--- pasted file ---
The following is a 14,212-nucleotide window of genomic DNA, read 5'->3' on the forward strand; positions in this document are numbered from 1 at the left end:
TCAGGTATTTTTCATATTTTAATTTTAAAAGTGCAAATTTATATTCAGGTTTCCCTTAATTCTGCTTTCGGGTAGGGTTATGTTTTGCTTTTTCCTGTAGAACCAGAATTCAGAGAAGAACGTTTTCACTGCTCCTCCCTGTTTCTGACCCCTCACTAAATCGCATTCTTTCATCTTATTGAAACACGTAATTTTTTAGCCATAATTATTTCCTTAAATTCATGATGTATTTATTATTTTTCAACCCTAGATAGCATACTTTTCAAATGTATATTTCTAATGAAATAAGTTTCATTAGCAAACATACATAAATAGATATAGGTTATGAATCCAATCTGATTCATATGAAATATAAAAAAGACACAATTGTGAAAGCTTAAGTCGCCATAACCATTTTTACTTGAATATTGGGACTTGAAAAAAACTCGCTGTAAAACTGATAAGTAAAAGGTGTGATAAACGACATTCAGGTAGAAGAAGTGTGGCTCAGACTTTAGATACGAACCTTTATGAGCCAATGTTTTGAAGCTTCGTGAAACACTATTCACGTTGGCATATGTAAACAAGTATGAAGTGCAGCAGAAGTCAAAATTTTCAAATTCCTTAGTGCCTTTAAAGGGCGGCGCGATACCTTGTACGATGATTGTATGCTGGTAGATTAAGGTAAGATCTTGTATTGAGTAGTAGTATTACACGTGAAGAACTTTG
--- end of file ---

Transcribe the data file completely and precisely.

The following is a 14,212-nucleotide window of genomic DNA, read 5'->3' on the forward strand; positions in this document are numbered from 1 at the left end:
TCAGGTATTTTTCATATTTTAATTTTAAAAGTGCAAATTTATATTCAGGTTTCCCTTAATTCTGCTTTCGGGTAGGGTTATGTTTTGCTTTTTCCTGTAGAACCAGAATTCAGAGAAGAACGTTTTCACTGCTCCTCCCTGTTTCTGACCCCTCACTAAATCGCATTCTTTCATCTTATTGAAACACGTAATTTTTTAGCCATAATTATTTCCTTAAATTCATGATGTATTTATTATTTTTCAACCCTAGATAGCATACTTTTCAAATGTATATTTCTAATGAAATAAGTTTCATTAGCAAACATACATAAATAGATATAGGTTATGAATCCAATCTGATTCATATGAAATATAAAAAAGACACAATTGTGAAAGCTTAAGTCGCCATAACCATTTTTACTTGAATATTGGGACTTGAAAAAAACTCGCTGTAAAACTGATAAGTAAAAGGTGTGATAAACGACATTCAGGTAGAAGAAGTGTGGCTCAGACTTTAGATACGAACCTTTATGAGCCAATGTTTTGAAGCTTCGTGAAACACTATTCACGTTGGCATATGTAAACAAGTATGAAGTGCAGCAGAAGTCAAAATTTTCAAATTCCTTAGTGCCTTTAAAGGGCGGCGCGATACCTTGTACGATGATTGTATGCTGGTAGATTAAGGTAAGATCTTGTATTGAGTAGTAGTATTACACGTGAAGAACTTTG